The spotlight has been turned on the UK’s pollution record in recent days. While protesters have demanded a faster pace of change, politicians have been quick to claim the country is at the forefront of reducing pollution.
The latest set of figures on pan-EU emissions cover the year 2016. Analysis on the numbers show the UK is the second the biggest emitters of CO2 equivalent pollution in the bloc. However, this isn’t a complete picture once population, the economy and the rate of change is considered.
The second biggest CO2 polluter in the EU
The UK is the second largest producer of CO2 equivalent emissions in the EU. In 2016, an estimated 516 million tonnes were emitted, although this was dwarfed by Germany’s 936 million tonnes. This could be explained by German’s reliance on “dirty coal” to produce electricity, as well as larger and stronger manufacturing base than the UK’s service dominated economy.
Emissions are falling quickly
Across the EU, emissions have been falling steadily. Between 2006 and 16, a 16% fall was reported. France and Germany failed to match this pace, while Malta and Denmark came out on top with reductions in excess of 30%. The UK came fourth, seeing a 28.4% cut. On average, the UK reduces its output by 20 million tonnes of CO2 each year.
Brits are averagely dirty
The mean CO2 emissions per head of population is around 8.7 tonnes. The UK is slightly better than this at 7.9 tonnes, which places it almost exactly mid-table. Both France and Italy fare better, Germany much worse. Malta tops the table, with 5.2 tonnes per person.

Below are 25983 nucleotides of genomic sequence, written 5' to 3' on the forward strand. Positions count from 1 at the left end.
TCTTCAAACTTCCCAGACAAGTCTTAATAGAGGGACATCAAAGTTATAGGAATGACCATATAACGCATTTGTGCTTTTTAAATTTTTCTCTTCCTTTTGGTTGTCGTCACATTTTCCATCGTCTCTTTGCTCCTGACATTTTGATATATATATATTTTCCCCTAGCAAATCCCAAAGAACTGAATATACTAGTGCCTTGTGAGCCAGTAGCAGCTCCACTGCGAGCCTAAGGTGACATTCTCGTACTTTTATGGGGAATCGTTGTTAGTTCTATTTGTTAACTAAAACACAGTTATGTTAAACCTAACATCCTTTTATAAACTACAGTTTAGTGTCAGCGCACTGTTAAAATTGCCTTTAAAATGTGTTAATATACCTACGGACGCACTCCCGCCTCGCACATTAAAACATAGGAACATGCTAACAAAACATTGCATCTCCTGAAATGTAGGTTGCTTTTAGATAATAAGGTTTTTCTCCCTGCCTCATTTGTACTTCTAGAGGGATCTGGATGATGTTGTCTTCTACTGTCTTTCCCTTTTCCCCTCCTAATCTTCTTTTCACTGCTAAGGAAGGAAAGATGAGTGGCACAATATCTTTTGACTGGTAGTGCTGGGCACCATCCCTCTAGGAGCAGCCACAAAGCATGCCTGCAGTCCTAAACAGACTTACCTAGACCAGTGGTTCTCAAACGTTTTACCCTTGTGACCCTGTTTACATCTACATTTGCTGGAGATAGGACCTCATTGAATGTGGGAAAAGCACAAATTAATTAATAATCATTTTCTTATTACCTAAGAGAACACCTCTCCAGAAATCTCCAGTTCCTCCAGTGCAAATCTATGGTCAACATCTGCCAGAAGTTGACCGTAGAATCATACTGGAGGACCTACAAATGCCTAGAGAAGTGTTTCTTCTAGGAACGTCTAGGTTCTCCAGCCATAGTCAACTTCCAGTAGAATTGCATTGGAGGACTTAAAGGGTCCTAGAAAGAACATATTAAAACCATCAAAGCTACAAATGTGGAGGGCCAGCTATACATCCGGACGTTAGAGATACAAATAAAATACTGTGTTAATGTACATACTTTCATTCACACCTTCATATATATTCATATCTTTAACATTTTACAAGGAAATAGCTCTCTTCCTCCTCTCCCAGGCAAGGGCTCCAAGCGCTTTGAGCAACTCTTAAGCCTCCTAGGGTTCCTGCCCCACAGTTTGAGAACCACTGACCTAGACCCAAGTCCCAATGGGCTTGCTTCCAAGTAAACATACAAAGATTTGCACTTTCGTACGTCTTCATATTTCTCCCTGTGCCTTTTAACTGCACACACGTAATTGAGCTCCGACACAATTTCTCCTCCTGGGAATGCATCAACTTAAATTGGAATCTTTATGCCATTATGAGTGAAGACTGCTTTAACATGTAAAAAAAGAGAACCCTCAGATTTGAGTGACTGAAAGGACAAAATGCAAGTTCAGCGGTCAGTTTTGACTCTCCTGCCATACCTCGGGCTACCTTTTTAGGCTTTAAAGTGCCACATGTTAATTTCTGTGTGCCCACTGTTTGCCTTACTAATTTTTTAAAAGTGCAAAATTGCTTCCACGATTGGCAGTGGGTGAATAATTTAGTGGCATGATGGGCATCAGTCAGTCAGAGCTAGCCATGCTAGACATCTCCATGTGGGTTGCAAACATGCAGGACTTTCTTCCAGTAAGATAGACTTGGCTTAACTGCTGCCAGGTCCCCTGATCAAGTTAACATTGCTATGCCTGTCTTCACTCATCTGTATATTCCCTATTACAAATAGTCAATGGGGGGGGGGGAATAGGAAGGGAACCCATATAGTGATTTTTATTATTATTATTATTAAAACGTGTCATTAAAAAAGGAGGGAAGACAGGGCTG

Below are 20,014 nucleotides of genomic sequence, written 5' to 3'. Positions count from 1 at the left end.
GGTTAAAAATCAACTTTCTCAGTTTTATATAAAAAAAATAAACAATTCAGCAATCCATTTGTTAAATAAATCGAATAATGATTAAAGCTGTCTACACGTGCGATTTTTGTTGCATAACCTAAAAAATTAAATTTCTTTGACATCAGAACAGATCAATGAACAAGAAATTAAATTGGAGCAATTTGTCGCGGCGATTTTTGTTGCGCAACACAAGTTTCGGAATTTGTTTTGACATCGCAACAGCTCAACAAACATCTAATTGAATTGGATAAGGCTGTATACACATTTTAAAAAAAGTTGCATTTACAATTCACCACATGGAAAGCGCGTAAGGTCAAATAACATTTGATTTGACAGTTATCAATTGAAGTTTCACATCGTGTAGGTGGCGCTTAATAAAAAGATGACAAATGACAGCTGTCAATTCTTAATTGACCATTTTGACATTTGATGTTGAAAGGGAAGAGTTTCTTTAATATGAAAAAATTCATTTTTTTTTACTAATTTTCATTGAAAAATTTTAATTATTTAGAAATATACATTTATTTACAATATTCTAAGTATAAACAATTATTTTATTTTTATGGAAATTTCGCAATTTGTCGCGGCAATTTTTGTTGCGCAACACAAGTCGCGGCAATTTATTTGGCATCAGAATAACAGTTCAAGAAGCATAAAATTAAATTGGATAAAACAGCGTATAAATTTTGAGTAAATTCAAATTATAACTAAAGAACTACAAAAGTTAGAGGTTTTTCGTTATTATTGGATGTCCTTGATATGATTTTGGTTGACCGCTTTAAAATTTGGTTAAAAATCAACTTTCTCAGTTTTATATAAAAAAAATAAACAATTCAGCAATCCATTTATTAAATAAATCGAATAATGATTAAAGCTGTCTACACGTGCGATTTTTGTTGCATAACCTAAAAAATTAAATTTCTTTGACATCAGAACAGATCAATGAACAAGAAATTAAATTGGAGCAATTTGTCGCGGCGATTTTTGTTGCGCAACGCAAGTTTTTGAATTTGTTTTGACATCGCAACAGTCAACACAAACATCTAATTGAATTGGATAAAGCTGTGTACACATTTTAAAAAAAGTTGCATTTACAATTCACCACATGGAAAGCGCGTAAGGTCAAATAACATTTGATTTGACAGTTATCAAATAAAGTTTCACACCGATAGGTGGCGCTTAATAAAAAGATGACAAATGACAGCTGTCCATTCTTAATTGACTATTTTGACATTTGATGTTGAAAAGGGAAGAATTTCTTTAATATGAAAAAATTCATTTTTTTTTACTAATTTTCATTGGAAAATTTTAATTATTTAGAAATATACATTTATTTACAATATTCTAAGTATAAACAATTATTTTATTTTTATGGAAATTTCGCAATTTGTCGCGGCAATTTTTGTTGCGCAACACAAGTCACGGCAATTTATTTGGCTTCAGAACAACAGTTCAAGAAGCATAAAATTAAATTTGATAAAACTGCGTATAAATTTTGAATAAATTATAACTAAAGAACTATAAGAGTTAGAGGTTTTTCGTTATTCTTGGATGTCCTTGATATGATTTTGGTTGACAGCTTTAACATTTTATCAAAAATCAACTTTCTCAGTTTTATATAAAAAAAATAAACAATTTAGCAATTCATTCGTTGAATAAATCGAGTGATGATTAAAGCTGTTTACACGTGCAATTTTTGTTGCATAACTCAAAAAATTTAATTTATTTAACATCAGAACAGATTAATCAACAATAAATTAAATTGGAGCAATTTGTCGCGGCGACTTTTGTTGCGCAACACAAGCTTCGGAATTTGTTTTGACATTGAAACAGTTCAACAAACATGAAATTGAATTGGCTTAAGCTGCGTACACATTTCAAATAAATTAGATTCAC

Not quite a “low carbon” economy
Using a “tonnes per €1bn GDP” measure, the UK’s economy is not the greenest. That goes to Sweden, who produce around 150,000 tonnes of CO2 for every €1B in GDP. The UK comes in at seventh, with 310,000 tonnes. Of the EU’s “big 4” economies, only France does better. Luxembourg’s small population makes it something of an outlier, producing a third as much pollution as its nearest rival.
Have policy changes affected the pace of change?
Since the figures were produced, there have been changes in the UK that may affect future performance. Onshore wind farms will no longer be allowed, feed in tariffs for small scale generation have been abolished, affecting their affordability and biomass and gas are increasingly being used to generate power.
Conclusion: could do much better than peers
There is no escaping the fact the UK is the second largest producer of CO2 equivalent emissions in the EU. Nor can the country be proud of being “mid-table” when considering how much is produced for each person in the country. Yet the economy does produce less CO2 for each Euro of GDP and the rate at which emissions have fallen over the past decade is impressive.
This doesn’t mean the country can rest on its laurels though, as more than a tenth of the EU’s emission pollution comes from here. As other countries advance their climate change agenda, some measures the government has taken are expected to slow the rate of change.
As many a teacher might write on the report card, the result is “doing well, but must try harder.”